Although this study clearly defines a biochemical in vitro activity of aaTHEP1, there are many possible in vivo functions and bioinformatic analysis allows to make some predictions. Based on the genomic context, gene functions can be predicted by searching for the conservation of operons and gene orders because genes found in gene strings, particularly in multiple genomes, can be legitimately assumed to be functionally linked . For THEP1, we indeed detected 4 genomes where the THEP1-gene immediately is followed on the same strand by a COG1867 protein (N2, N2-dimethylguanosine tRNA methyltransferase). Furthermore, COG1867 also belongs to the group of THEPs indicating a functional link (table 1).
Functional predictions of high-scoring COGs.
Predicted nucleotide kinase
Predicted phosphoglycerate mutase, AP superfamily
Uncharacterized conserved protein
Uncharacterized conserved protein
Archaeal fructose 1,6-bisphosphatase
Pyruvate:ferredoxin oxidoreductase and related 2-oxoacid:ferredoxin oxidoreductases, delta subunit
Predicted prefoldin, molecular chaperone implicated in de novo protein folding
Peptide chain release factor 1 (eRF1)
N2, N2-dimethylguanosine tRNA methyltransferase
Archaeal DNA-binding protein
Uncharacterized protein conserved in archaea
Predicted alternative tryptophan synthase beta-subunit (paralog of TrpB)
Uncharacterized protein conserved in archaea
Predicted transcriptional regulators
Uncharacterized protein conserved in archaea
Uncharacterized conserved protein related to C-terminal domain of eukaryotic chaperone, SACSIN
Inhibition constants of ATP hydrolysis by nucleoside-3-phosphates.
57 ± 20
6 ± 2
5 ± 2
3 ± 0.2
18 ± 2
9 ± 3
6 ± 2
Cloning, expression and purification of aaTHEP1 from A. aeolicus
Genomic DNA from A. aeolicus was kindly provided by Dr. R. Huber, Regensburg, Germany. aq_1292 was amplified by PCR using the primers 5'-CACCATGAAAATCATCATAACCGGTGA-3' and 5'-TTACCGCTCAAGAAGTGAGAGAAT-3'. The PCR fragment was inserted into the pre-linearized plasmid pET101/D-TOPO (Invitrogen). For propagation and maintenance, the E. coli strain TOP10 (Invitrogen) was used. The correct sequence of the insert as well as its orientation were verified by sequence analysis using the reverse T7-primer 5'-TAGTTATTGCTCAGCGGTGG-3'.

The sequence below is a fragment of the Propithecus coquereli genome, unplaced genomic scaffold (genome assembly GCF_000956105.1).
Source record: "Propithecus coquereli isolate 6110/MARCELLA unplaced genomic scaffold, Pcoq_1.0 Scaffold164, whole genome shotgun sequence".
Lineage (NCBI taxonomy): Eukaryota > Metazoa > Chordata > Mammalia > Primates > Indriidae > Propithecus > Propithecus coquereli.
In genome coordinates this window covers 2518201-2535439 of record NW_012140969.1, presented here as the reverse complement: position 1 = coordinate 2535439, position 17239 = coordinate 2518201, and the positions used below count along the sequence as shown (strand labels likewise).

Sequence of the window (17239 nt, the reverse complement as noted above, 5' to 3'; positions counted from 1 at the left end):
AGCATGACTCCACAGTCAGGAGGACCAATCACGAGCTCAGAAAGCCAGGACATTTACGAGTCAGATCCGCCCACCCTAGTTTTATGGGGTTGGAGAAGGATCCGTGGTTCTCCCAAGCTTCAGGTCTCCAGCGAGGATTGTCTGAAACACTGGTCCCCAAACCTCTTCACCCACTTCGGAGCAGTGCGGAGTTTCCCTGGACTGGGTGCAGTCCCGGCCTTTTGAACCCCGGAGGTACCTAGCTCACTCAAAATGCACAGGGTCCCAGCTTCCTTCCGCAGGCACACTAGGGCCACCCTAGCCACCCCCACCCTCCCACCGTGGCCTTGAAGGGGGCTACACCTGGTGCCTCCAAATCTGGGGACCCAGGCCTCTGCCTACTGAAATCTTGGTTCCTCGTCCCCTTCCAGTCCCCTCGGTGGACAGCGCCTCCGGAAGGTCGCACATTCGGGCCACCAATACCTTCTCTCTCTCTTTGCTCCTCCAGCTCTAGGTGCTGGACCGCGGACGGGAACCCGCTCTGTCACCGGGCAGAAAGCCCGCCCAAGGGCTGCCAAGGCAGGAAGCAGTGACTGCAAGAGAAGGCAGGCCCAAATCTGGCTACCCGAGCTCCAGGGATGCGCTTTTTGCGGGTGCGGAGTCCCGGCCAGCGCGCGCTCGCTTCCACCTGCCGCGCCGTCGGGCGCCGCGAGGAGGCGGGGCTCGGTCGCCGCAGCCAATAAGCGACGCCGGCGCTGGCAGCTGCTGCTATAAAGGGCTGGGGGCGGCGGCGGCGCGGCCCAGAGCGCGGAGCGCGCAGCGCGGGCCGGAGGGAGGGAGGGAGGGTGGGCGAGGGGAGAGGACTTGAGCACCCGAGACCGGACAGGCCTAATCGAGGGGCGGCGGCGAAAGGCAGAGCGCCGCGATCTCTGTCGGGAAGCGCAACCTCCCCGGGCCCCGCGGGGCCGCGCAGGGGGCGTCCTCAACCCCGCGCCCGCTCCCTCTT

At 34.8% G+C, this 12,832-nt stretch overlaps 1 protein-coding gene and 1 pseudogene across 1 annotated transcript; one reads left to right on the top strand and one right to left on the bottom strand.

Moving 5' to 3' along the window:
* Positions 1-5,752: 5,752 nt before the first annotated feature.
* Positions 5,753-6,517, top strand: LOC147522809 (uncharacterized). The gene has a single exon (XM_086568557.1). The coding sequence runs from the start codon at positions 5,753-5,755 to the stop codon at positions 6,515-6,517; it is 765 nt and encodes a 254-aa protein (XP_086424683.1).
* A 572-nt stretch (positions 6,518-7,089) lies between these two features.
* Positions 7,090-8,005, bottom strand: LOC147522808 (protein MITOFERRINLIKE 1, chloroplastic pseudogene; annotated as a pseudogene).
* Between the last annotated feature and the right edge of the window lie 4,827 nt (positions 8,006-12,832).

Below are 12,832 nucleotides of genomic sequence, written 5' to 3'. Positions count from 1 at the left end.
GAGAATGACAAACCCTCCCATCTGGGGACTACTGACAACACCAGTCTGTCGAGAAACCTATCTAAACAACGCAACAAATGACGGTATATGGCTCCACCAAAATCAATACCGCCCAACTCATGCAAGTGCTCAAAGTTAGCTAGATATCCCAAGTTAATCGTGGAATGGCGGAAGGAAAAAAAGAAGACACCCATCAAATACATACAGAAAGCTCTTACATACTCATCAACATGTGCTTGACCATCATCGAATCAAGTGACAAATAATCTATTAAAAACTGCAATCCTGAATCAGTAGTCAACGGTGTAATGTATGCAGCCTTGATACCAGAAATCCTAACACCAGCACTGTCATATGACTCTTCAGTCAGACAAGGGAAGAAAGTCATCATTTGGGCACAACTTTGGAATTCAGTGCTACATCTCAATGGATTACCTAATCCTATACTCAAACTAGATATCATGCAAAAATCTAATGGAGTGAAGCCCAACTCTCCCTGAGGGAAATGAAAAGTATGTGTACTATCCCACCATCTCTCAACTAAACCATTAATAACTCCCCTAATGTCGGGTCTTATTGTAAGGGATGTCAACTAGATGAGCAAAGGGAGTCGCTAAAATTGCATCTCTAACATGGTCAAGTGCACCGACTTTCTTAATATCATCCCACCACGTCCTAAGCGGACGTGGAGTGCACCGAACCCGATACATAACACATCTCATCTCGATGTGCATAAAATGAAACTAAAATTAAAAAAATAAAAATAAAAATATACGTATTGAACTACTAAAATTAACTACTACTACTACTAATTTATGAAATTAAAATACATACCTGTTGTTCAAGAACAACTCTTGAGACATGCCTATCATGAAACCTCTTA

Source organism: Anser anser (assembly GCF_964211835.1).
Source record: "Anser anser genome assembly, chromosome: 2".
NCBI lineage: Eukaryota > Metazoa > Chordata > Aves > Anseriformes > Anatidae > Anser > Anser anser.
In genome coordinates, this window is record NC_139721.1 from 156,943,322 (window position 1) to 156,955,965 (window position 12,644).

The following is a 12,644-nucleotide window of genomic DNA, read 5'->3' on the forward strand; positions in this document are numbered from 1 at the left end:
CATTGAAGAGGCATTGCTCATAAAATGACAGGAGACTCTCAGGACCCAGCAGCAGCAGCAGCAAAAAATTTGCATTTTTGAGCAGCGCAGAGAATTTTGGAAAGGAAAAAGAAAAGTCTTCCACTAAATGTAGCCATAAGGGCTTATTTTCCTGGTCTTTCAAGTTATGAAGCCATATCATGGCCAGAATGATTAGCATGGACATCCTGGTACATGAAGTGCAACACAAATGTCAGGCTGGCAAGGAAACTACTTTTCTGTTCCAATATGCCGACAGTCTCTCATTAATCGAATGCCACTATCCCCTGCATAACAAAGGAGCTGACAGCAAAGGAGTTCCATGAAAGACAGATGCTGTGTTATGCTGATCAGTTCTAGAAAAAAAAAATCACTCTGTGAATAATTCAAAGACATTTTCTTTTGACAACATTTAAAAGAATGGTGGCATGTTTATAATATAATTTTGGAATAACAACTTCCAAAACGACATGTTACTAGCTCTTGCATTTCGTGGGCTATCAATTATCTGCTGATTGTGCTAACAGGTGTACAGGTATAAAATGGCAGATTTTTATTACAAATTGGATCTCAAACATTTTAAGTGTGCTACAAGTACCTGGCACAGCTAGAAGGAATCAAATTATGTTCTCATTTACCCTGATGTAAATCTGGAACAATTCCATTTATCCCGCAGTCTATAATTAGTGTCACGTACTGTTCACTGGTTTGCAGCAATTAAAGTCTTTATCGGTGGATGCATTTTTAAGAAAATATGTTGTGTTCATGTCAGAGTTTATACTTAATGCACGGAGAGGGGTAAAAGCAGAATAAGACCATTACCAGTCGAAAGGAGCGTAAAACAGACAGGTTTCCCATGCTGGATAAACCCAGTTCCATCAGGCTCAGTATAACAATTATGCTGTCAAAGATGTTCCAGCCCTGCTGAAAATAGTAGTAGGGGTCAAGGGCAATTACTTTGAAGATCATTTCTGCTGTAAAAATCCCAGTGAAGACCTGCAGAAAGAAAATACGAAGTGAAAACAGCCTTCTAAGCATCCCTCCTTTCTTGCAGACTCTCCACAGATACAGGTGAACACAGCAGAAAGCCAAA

To express aq_1292, E. coli BL21 Star™ (DE3) was used. According to the instructions of the manufacturer, freshly transformed cells were grown by transferring the entire transformation mixture to 10 ml Luria-Bertani broth (LB) medium containing 50 μg/ml carbenicillin and 1% glucose. After growing for 4 h at 37°C, the preculture was added to 40 ml of fresh medium, grown for additional 16 h and then 30 ml were used to inoculate a 2 l main culture. At A600 = 0.7, protein expression was induced by 1 mM isopropyl β-D-thiogalactopyranoside (IPTG, Roth). Cells were harvested at A600 = 1.3, yielding approximately 4 g after centrifugation at 6,000 × g for 10 min. The pellet was stored at -20°C before use.
Buffer A for protein purification was 50 mM Tris/HCl, 25 mM MgCl2, 5 mM KCl, 1 mM DL-dithiothreitol (DTT), 0.1 mM ethylenediaminetetraacetic acid (EDTA), pH 7.0. To disrupt the cell walls, 20 ml of buffer A containing 10 instead of 50 mM Tris, 5 mM sodium deoxycholate, 40,000 U/ml lysozyme, and 50 μg/ml DNaseI were added to 1 g of thawed cells. Lysis was performed by stirring the suspension at 20°C for 1 h and the cell debris were removed by centrifugation at 20,000 × g for 30 min. To precipitate the bulk of E. coli proteins, the supernatant was heated to 75°C for 10 min and immediately chilled on ice. Denatured proteins were removed by centrifugation at 20,000 × g and 4°C for 30 min. To remove nucleic acids and further purify recombinant aaTHEP1, the supernatant was loaded at 0.5 ml/min onto a 1 ml HiTrap™ SP HP cation exchange column (Amersham Biosciences AB) equilibrated with buffer A. The column was washed with buffer A containing 150 mM KCl and aaTHEP1 was eluted at 500 mM KCl. To the collected peak a 4-fold volume of buffer A containing 2.438 M (NH4)2SO4 (62.5 % saturation) instead of KCl was added. After centrifugation at 20,000 × g for 30 min, the resulting protein solution was applied to a 1 ml HiTrap™ (low sub) Phenyl Sepharose™ FF (Amersham Biosciences AB) equilibrated in buffer A containing 1.85 M (NH4)2SO4 (50 % saturation) at 0.5 ml/min. The column was washed at 40 % and eluted at 20 % (NH4)2SO4 saturation. Finally, (NH4)2SO4 was removed from aaTHEP1 by using a NAP™ 5 column (Amersham Biosciences AB) equilibrated in buffer A. The purified protein could be stored in buffer A for several weeks at -20°C without significant loss in activity. Protein concentrations were determined by densitometry  of SDS-Gels  using the Sigma bovine serum albumin protein micro standard. Gels were analyzed via an imaging densitometer (Bio-Rad GS-700) and the Molecular Analyst software.